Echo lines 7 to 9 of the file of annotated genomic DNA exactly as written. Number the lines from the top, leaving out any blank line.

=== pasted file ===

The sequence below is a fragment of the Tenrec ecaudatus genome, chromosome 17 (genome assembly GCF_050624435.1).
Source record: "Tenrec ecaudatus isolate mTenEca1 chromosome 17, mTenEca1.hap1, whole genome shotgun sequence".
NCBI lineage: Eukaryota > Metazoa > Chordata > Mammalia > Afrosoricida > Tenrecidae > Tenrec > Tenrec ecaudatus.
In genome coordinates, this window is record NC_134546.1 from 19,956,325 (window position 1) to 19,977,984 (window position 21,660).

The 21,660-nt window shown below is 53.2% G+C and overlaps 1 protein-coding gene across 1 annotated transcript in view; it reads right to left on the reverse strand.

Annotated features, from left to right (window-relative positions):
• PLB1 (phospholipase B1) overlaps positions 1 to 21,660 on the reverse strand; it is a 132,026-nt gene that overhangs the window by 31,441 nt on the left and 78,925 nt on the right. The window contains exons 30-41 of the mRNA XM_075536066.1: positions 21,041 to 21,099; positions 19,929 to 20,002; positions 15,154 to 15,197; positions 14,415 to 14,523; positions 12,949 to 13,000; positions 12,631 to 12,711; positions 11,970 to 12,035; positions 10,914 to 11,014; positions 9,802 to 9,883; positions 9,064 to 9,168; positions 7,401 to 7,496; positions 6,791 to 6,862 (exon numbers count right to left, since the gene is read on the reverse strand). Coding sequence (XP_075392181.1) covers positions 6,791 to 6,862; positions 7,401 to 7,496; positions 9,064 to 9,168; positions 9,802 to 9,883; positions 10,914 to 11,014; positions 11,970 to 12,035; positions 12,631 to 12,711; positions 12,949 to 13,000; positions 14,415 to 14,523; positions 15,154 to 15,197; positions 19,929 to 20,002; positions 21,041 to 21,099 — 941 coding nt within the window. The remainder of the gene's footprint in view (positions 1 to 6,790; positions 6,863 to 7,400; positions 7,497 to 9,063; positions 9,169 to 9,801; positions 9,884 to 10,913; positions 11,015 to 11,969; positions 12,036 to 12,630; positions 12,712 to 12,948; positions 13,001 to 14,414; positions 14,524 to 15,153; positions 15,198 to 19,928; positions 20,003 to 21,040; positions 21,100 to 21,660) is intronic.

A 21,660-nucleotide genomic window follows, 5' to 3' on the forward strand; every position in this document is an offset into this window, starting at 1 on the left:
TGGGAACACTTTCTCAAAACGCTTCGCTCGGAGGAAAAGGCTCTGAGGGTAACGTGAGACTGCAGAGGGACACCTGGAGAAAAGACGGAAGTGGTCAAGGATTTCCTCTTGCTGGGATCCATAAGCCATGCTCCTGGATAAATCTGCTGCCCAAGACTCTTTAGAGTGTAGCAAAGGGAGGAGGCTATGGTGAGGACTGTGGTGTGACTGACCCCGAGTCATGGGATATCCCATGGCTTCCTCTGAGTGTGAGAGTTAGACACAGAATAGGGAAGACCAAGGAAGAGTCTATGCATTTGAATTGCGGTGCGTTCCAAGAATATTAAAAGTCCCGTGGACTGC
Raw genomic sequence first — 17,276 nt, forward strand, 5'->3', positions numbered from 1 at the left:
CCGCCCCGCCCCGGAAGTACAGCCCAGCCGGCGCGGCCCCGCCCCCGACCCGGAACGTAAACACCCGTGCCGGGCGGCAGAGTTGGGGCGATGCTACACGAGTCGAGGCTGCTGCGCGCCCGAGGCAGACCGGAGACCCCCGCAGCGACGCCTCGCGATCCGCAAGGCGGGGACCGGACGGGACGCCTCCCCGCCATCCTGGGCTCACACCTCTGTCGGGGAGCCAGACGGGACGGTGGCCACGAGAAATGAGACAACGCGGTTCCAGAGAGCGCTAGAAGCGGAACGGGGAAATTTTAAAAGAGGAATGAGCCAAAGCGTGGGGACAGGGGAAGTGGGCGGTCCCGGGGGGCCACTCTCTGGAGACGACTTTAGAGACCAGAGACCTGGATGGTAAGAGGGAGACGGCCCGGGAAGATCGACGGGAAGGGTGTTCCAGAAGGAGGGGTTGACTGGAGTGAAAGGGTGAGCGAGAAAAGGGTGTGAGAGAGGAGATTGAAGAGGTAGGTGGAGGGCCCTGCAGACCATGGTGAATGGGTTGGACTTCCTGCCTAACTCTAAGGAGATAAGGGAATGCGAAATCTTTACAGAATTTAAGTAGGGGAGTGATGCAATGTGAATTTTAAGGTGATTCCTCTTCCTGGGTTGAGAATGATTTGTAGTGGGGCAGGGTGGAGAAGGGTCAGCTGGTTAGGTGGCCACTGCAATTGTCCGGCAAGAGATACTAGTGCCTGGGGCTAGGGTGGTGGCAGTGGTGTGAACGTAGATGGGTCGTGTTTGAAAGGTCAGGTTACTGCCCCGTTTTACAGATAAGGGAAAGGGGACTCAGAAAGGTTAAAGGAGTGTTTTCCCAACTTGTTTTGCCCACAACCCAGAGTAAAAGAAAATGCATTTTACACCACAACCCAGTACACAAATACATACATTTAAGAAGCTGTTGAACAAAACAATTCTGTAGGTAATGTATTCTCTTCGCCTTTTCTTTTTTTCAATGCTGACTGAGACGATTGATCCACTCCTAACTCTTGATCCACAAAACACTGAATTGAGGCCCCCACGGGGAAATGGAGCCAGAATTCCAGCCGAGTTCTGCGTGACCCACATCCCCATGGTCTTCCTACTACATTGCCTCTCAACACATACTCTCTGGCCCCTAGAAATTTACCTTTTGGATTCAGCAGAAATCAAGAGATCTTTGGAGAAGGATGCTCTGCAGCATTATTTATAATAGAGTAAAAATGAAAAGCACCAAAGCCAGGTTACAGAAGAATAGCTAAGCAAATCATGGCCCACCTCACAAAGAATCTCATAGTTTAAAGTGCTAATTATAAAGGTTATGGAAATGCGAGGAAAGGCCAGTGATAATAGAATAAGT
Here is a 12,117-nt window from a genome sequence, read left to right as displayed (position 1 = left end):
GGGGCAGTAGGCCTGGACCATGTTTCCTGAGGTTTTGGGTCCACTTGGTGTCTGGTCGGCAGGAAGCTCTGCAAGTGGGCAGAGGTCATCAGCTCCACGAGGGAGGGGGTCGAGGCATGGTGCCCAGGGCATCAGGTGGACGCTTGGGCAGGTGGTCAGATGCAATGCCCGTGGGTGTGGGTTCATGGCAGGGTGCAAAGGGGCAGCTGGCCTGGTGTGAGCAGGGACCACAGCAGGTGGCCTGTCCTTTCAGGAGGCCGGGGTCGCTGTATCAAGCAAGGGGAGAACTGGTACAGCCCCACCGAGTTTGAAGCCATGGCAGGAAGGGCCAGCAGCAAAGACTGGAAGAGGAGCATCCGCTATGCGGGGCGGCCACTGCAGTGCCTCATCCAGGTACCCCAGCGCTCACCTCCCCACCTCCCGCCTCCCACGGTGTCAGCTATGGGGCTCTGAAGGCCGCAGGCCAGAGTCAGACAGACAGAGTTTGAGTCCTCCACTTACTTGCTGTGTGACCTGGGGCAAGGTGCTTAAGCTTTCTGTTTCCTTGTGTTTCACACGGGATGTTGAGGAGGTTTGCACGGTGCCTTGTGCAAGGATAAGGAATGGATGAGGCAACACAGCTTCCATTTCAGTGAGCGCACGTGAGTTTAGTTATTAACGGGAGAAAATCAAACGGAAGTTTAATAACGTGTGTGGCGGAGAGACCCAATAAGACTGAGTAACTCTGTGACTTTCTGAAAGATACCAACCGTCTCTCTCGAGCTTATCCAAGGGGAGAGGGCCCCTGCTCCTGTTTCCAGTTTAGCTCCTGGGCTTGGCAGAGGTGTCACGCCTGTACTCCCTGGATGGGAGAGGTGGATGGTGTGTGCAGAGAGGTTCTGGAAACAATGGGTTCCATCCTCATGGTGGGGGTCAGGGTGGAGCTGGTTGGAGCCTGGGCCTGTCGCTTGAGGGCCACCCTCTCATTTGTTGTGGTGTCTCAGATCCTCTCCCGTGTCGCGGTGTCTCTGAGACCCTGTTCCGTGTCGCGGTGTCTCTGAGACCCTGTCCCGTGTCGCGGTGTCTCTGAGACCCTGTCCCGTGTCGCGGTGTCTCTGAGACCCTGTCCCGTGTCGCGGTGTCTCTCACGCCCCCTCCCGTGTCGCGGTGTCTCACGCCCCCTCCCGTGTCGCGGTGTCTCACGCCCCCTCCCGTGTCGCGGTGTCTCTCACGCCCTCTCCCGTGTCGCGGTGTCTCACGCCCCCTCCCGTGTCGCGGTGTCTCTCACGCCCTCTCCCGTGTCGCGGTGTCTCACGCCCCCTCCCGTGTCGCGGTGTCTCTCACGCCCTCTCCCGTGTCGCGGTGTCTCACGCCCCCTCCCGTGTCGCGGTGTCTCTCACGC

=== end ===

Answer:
• PLB1 (phospholipase B1) overlaps positions 1 to 21,660 on the reverse strand; it is a 132,026-nt gene that overhangs the window by 31,441 nt on the left and 78,925 nt on the right. The window contains exons 30-41 of the mRNA XM_075536066.1: positions 21,041 to 21,099; positions 19,929 to 20,002; positions 15,154 to 15,197; positions 14,415 to 14,523; positions 12,949 to 13,000; positions 12,631 to 12,711; positions 11,970 to 12,035; positions 10,914 to 11,014; positions 9,802 to 9,883; positions 9,064 to 9,168; positions 7,401 to 7,496; positions 6,791 to 6,862 (exon numbers count right to left, since the gene is read on the reverse strand). Coding sequence (XP_075392181.1) covers positions 6,791 to 6,862; positions 7,401 to 7,496; positions 9,064 to 9,168; positions 9,802 to 9,883; positions 10,914 to 11,014; positions 11,970 to 12,035; positions 12,631 to 12,711; positions 12,949 to 13,000; positions 14,415 to 14,523; positions 15,154 to 15,197; positions 19,929 to 20,002; positions 21,041 to 21,099 — 941 coding nt within the window. The remainder of the gene's footprint in view (positions 1 to 6,790; positions 6,863 to 7,400; positions 7,497 to 9,063; positions 9,169 to 9,801; positions 9,884 to 10,913; positions 11,015 to 11,969; positions 12,036 to 12,630; positions 12,712 to 12,948; positions 13,001 to 14,414; positions 14,524 to 15,153; positions 15,198 to 19,928; positions 20,003 to 21,040; positions 21,100 to 21,660) is intronic.

A 21,660-nucleotide genomic window follows, 5' to 3' on the forward strand; every position in this document is an offset into this window, starting at 1 on the left:
TGGGAACACTTTCTCAAAACGCTTCGCTCGGAGGAAAAGGCTCTGAGGGTAACGTGAGACTGCAGAGGGACACCTGGAGAAAAGACGGAAGTGGTCAAGGATTTCCTCTTGCTGGGATCCATAAGCCATGCTCCTGGATAAATCTGCTGCCCAAGACTCTTTAGAGTGTAGCAAAGGGAGGAGGCTATGGTGAGGACTGTGGTGTGACTGACCCCGAGTCATGGGATATCCCATGGCTTCCTCTGAGTGTGAGAGTTAGACACAGAATAGGGAAGACCAAGGAAGAGTCTATGCATTTGAATTGCGGTGCGTTCCAAGAATATTAAAAGTCCCGTGGACTGC